The college professor wrote two words on the blackboard: “spirituality” and “religion.” Our job was to articulate the difference between the two. It was a conversation that would change my life.

Many people claim to be “spiritual” without attaching that spirituality to any specific religion. For them, spirituality is a state of mind. They are searching for G‑d wherever they can find Him.

There is something beautiful in this search, and yet, without a root in ritual and without a foundation in the Divine, that spark can easily be corrupted and used for man’s self-interest instead of for what is good and holy in the world.

Even if one is aware of a higher power, spirituality without ritual is like channeling Divine light into the world without any vessel to contain it. The Religion that is motion without emotion is missing somethinglight is in danger of burning out.

On the opposite end of the spectrum are those who label themselves “religious.” They are the “ritual” people. It is through the traditions of their religion that they feel connected and rooted in their communities and, ideally, to their Creator.

But just because people claim to be “religious” doesn’t necessarily mean that they are spiritual, especially when they make their religion about the rules and not about the spirit behind those rules.

Religion that is motion without emotion is missing something. That something is the spirit of the law, the whole reason why we are doing things in the first place. The big picture.

So, what was our conclusion in class? Spirituality and religion are not mutually exclusive. Both are quests to find and connect with G‑d.

That answer profoundly changed me. We need both, I concluded, to live a good and meaningful life. And when I explored Jewish thought, I found a beautiful symbiosis of spirit and ritual.

Judaism is not about ritual for the sake of ritual. Judaism is about uplifting the physical world to a spiritual level. We take the mundane pleasures of life and elevate them to a spiritual dimension through ritual. And while performing these physical mitzvahs, we connect to G‑d.

On Chanukah, we dedicate our homes to the true definition of spirituality. In Judaism, a house is a mini-Temple. This most mundane of places where we sleep, eat and entertain is a place of spirituality. That is where the menorah—the symbol of the holiday—is displayed. The ideal place to put our menorah is outside our front door across from the mezuzah.

The words mezuzah and menorah are similarly spelled, except for three letters. The letters that are different in the word menorah spell the Hebrew word ner, which means “candle.” The letters that are different in the word mezuzah spell the word zuz, which means “to move.”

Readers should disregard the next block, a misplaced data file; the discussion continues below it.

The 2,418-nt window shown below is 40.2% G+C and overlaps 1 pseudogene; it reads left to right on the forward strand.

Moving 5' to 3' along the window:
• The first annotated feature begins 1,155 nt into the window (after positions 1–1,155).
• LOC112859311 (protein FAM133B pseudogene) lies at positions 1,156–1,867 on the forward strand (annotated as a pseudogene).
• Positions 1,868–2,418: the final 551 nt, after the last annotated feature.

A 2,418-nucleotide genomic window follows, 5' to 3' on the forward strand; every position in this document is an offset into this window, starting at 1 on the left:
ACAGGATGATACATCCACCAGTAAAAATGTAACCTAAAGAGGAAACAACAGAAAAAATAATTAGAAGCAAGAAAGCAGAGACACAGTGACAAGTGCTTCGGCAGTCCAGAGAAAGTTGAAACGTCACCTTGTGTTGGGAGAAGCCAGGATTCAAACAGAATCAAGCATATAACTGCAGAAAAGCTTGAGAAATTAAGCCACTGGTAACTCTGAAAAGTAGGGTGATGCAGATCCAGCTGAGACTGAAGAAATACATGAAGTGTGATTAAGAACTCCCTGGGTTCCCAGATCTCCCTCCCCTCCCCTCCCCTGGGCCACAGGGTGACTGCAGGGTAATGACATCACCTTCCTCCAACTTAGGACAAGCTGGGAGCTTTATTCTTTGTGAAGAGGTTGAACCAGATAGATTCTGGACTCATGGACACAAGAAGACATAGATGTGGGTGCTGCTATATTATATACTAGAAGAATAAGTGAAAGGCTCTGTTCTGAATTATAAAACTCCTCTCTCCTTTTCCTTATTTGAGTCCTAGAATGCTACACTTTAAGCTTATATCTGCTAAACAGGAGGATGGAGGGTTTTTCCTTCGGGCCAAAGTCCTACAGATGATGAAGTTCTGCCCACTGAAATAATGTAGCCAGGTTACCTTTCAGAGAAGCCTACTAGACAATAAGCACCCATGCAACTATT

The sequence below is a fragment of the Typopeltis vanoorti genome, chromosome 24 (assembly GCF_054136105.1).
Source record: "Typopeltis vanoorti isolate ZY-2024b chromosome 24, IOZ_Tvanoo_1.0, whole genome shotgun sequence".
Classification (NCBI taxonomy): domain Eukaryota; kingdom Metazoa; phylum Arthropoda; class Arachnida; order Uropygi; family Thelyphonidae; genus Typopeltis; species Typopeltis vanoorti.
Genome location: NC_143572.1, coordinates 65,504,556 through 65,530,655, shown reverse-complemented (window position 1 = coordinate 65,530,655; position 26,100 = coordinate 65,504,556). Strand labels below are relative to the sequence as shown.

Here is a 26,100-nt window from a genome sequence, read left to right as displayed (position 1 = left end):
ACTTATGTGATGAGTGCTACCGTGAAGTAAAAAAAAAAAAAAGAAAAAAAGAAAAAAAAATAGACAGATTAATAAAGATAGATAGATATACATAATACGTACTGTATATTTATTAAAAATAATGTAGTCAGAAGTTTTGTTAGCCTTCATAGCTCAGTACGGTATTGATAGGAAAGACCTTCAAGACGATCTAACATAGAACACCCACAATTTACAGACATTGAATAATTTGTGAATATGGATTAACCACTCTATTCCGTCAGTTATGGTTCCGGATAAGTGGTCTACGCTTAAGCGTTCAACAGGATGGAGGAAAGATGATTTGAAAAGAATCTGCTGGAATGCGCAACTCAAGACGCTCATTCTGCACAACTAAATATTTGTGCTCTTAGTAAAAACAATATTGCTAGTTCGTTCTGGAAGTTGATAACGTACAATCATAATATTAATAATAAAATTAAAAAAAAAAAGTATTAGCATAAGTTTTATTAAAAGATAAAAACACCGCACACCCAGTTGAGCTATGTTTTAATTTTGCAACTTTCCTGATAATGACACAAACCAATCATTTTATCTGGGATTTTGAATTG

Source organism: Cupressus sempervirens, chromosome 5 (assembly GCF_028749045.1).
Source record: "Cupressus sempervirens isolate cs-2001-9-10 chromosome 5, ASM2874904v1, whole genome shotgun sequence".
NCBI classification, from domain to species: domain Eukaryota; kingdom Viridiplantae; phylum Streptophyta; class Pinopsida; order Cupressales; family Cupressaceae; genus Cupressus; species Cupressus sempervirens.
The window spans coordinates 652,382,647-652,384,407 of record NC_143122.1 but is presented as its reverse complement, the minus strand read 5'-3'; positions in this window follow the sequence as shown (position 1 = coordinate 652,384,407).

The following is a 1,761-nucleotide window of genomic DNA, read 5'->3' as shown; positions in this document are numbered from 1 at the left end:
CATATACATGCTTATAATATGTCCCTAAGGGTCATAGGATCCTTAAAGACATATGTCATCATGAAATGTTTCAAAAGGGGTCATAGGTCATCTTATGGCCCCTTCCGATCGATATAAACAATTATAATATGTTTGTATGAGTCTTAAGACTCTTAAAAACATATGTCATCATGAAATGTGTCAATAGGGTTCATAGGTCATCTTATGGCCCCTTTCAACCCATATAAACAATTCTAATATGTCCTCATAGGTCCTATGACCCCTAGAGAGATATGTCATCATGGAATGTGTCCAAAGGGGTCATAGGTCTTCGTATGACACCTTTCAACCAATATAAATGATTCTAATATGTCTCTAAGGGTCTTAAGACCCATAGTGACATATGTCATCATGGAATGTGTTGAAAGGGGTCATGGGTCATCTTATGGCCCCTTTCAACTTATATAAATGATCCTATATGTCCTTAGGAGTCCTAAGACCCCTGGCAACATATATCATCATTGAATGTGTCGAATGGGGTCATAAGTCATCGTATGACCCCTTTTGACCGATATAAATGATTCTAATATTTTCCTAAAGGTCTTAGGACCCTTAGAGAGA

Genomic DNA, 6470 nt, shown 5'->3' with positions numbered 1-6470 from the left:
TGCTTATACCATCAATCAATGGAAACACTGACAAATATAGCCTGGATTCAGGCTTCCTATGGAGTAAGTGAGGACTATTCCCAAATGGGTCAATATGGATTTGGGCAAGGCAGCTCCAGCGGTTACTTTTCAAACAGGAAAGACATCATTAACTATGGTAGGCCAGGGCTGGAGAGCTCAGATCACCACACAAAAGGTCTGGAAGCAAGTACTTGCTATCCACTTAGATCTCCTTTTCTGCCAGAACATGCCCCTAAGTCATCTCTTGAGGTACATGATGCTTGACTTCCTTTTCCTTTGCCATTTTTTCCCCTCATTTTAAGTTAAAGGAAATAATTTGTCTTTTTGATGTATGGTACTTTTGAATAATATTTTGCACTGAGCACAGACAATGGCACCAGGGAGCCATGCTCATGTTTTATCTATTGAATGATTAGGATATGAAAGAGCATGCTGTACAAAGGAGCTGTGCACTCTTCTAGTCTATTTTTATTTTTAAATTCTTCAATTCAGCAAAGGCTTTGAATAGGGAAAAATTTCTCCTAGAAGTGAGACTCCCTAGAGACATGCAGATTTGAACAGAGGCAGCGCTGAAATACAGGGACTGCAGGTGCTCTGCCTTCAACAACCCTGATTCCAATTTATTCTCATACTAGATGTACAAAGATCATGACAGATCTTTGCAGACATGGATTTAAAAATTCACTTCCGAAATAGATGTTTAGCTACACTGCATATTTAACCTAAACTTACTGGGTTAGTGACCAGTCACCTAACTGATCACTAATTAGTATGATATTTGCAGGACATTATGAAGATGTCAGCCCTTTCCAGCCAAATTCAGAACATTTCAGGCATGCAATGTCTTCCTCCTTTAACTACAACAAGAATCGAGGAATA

The menorah and the mezuzah represent two ways to influence the world. The menorah symbolizes light. People who illuminate lead by example. Their spirit emanates from them. They make you want to be a better person because they live an elevated life.

The mezuzah represents another way to influence the world. The mezuzah represents movement. We are supposed to put a mezuzah on every doorway in our house. Every room has a different energy because of what it is used for, so as you walk through each room in the house, you enter one energy and exit another.

The mezuzah symbolizes ritual and action, going out and actually changing the world.

The purpose of Chanukah is to publicize the miracle of true spirituality. The one that is eternal. The one that merges ritual and spirit.

The The purpose of Chanukah is to publicize the miracle of true spiritualitystory of Chanukah illustrates this point. The Greeks didn’t mind the “spirituality” of the Jews. What they did mind were the rituals that would connect that spirituality to G‑d. They were okay with the Jews having an intellectual and aesthetic connection to G‑d, but not an emotional one.

The Greeks didn’t want to destroy the Jews’ holy Temple. In fact, they loved it for its beautiful architecture. Yet they didn’t mind making the Temple impure so that the Jews couldn’t practice their rituals there anymore.

The Greeks banned Shabbat, circumcision and Rosh Chodesh. Shabbat sanctifies time and gives it a spiritual dimension. On Shabbat, we stop our creative work in the world in order to return to the essence of who we really are, a soul. On Shabbat, we remember our Source.

Circumcision perfects the male body through ritual. It also represents man controlling his impulses. The Greeks didn’t like the idea of imperfection or restraint of the body.

Rosh Chodesh is the celebration of a new Hebrew month; without it, Jews would not know when to celebrate the holidays. Without holidays, the Jews could not perform the rituals linked to the spiritual energy of each month. Additionally, the Jewish calendar is based on the moon instead of the sun. The moon is a reflection of the sun’s light, which represents how our lives should be a reflection of G‑d’s light.

The Greeks defined spirituality the wrong way. They defined it by aesthetics, hedonism and intellectualism. Their spirituality was linked to physical beauty and pleasure, but they didn’t connect it to a deeper and higher purpose. They weren’t interested in rituals because that would connect the “spirituality” they saw in the physical world to G‑d.

True spirituality requires utilizing the physical world to connect to the Divine. Our knowledge of Torah is meant not just to be learned as a subject, but also to be integrated into our lives through ritual in order to change us—and the world—for the better.

We need both spirit and ritual, because they are really one.